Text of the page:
Saturday, 17 August 2013

My love-hate relationship with domestic help

I have recently moved back to Pakistan and am actually running a household of my own for the first time in the Pakistani set up; previously lived in London, Dubai and Canada and the home setups were pretty similar in all three places where you have a dishwasher, you do your laundry in the washer and dryer yourself and you vacuum and broom alternate days and its enough for that tiny apartment you live in. Coming back to Pakistan, especially as a mom of a 1 year old I was pretty excited and looking forward to the domestic help readily available at fairly affordable wages. I imagined that I would run my home like I managed my work in the office; I'd have a timetable for the maid, and have responsibilities divided into days and a certain level of expectations set from day one. I had it all sorted out in my head; I wont shout at them like I'd seen my elders do, I'd be polite , treat them nicely, yet firmly - make sure they are clear of my instructions and expectations and that should do the trick to managing the perfect home in Pakistan. I even decided that instead of having 3 or 4 different maids for different tasks, I'd just keep 1 (for a household of 2 people and an infant that should be good), and make sure she's always at my disposal and well trained. Also having only 1 maid means, no politics between servants which is quite prevalent as I hear from my close friends and family. But like they say, 'easier said than done'. I started looking for help; they came, they went within a day or two. Some lasted a week. Reasons for leaving were unknown; weird stories reached me through our chowkidar who gave me a rather masala version of why the particular lady had decided to abandon me. I was shocked to hear the kind of excuses for leaving and accusations against me, including 'baji doesn't give us food!' (not true), 'baji keeps a lock on the fridge (which I hadn't done yet, but yes I used to keep an eye on my fridge very closely), 'baji doesn't give eidee (despite having given them eid clothes)..and so on. In my head it was straight - I pay you wages, you work for me. No extra gifts, or extra pocket money. Whatever I give you for emergency reasons, comes out of your pay. Yes in extreme circumstances there could be a case for additional add on charitable pay or bonus but at least work for me for more than a month or two to deserve even that kind of help. Also, in my head, if you're a christian maid, I don't give you eidee on Eid, I give you gift money or clothes on your Christmas (makes sense No? )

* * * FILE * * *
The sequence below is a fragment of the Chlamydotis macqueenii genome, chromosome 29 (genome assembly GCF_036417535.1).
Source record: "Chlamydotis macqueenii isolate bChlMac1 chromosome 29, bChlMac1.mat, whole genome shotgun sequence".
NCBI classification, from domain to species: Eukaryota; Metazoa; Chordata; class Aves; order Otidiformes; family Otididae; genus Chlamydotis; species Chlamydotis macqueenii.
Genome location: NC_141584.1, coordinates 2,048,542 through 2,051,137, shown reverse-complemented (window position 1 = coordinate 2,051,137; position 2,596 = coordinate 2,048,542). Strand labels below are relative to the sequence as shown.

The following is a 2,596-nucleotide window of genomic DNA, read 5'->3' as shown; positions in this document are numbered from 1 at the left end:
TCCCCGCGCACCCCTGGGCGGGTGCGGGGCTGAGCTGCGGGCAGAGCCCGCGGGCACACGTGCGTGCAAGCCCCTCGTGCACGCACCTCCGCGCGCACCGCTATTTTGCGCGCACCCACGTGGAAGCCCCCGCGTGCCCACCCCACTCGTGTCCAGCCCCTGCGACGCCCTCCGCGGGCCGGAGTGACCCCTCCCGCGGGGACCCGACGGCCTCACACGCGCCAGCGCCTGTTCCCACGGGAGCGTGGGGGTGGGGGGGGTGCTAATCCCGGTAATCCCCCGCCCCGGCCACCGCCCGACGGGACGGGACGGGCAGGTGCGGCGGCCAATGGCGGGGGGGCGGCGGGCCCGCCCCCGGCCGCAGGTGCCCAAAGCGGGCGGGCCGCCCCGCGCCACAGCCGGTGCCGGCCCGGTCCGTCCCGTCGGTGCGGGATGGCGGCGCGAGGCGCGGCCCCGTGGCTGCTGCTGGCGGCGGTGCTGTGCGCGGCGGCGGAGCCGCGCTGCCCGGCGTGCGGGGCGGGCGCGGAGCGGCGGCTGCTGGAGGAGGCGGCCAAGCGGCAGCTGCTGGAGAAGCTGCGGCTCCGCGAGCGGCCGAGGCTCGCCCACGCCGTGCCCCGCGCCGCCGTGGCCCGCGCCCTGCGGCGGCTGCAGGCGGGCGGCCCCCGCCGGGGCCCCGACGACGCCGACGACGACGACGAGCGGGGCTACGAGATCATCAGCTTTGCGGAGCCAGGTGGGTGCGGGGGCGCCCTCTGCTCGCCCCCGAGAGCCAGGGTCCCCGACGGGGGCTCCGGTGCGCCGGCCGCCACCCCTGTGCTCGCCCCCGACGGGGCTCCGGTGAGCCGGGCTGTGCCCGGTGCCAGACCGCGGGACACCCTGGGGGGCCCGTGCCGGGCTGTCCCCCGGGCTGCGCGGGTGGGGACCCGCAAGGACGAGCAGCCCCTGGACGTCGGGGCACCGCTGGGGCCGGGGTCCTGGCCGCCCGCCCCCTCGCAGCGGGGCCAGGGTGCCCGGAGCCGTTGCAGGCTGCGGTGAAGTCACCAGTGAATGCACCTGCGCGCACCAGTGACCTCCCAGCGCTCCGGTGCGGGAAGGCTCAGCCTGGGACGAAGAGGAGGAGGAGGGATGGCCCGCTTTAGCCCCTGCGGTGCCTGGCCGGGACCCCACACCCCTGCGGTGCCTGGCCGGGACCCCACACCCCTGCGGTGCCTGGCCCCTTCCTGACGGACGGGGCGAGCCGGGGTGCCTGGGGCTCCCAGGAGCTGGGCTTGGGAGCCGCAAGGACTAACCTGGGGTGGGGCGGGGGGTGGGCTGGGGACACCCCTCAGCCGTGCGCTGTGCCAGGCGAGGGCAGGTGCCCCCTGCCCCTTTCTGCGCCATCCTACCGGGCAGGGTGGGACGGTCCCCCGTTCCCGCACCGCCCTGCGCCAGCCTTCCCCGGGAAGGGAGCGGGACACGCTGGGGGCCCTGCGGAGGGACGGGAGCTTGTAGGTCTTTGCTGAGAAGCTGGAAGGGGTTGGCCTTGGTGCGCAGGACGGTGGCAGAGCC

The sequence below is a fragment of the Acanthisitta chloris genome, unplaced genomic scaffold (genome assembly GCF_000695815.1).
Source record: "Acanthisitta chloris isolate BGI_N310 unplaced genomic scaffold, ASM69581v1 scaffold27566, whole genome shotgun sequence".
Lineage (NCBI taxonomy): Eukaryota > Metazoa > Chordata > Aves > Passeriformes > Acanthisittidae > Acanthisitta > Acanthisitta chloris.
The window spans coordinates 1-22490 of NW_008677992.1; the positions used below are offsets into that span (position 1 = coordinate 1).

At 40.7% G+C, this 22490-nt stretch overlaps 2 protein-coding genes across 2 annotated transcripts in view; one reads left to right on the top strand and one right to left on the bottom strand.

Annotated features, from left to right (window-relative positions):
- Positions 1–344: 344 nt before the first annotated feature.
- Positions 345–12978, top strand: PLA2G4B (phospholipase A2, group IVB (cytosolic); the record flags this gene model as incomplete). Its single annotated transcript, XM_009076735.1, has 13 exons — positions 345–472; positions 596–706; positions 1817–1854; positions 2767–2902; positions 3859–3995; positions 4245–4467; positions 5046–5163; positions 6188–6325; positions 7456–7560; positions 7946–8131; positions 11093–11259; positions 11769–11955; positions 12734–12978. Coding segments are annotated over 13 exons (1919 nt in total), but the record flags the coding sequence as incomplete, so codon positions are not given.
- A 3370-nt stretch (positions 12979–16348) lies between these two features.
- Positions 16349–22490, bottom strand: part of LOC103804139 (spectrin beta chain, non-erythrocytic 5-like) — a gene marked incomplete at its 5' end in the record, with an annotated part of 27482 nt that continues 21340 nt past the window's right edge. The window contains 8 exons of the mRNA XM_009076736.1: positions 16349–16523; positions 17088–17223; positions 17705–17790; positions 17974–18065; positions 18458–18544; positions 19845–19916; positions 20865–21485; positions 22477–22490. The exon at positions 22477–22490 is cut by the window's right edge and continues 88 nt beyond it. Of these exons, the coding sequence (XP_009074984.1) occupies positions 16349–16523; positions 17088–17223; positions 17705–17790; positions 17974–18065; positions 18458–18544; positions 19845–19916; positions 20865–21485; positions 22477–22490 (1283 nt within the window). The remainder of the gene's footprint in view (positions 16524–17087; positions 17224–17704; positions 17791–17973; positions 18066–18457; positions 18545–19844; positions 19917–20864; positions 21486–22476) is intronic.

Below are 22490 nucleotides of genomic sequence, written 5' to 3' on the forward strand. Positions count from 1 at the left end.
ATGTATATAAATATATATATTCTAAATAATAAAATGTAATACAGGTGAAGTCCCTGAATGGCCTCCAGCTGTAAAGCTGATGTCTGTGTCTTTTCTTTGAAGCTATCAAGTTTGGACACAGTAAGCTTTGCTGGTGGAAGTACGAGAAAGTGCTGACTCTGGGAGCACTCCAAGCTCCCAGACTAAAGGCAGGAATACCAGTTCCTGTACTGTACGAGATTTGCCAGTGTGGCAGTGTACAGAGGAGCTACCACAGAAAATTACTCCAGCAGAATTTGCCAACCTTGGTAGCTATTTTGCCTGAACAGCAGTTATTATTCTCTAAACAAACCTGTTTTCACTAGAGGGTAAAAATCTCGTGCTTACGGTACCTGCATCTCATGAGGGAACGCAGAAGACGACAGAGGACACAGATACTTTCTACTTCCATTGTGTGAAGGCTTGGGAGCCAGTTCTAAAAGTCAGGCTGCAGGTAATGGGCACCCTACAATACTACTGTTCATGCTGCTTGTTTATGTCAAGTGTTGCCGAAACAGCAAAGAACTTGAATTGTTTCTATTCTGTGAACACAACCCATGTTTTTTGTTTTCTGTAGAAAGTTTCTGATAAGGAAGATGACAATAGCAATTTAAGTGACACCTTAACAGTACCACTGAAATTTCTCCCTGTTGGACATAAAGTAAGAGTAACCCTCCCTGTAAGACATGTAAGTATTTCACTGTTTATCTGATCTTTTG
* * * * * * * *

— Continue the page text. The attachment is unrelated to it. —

On one hand the help does feel amazing when I don't have to dehydrate my eczemic fingers in hand dish washing; I no longer need to wash bathrooms like I did earlier. I don't have to do all the boring pre-work , chopping for cooking. I get it all done for me and I can just work on the taste and final touches of the food. Sounds amazing...yet since I'm new to this domestic help system, almost any day that my maid decided to take a day off without telling me, I felt a bit of relief (along with the obvious frustration at first); a relief that today I was on my own, my kitchen was mine, a sense of privacy and ability to delay some tasks if I wished to, there's  no one I need to train or mind today, nothing to worry about those rings I left in the bathroom, or about my purse lying in the lounge while I went to the bathroom, no one creeping behind my back and watching tv with me, no one eves dropping conveniently into my skype sessions or phone calls and then at times also referring to those conversations and giving free suggestions (which in my case are never welcome! In my world, you're domestic help, you do your work and stay out of my personal phone calls). I am especially irritated by my driver, who is slightly sluggish when it comes to his real job i.e directions, finding addresses, remembering important landmarks and a bit too over efficient in making small talk which is useless for example when I sit in the car he would go 'Baji I heard you on the phone talking about medicines, are you ok?', or 'Baji how is your daughter today', or 'Baji I hope you haven't forgotten your phone upstairs' - I mean, for Godsake, are you my driver or my personal assistant? Keep your eyes and ears on the road and not on my life! I try to give him the shortest possible 'yes/no' answers and sometimes I rudely stay quiet to give him the hint that his stupid questions are not welcome. Soooo, I do admit that I myself am part of the problem here; domestic help might just seem very normal acting like this to all my other locally based family and friends but to me it is new and its funny how I respond to some of their natural flairs and how I take offense from some the seemingly very much expected behaviour on their side. 
This evening I was told by my chowkidar that the baby sitter who used to come play with my toddler baby girl will probably not come (because she didn't think I gave her good enough eid clothes). To her it did not matter I suppose that she and I had already decided that she would be going to school starting this September and work for me only in afternoons and weekends on the full day wages . Perhaps it wasn't even the girl, perhaps it was her mother who got scared of the thought of school and decided to put her to work elsewhere where she could earn a 1000 a month more even if she didn't go to school. It's sad - I feel sad. I am unable to understand their psyche, and even if I do I'm not sure I can counsel them to think differently. It might be possible, but I'd probably have to become more well versed with the culture and dynamics of the domestic working class for that. God bless me and them! 

1 comment:

  1. Haha, I enjoyed reading this. And you make me NOT look forward to running a house in Pakistan!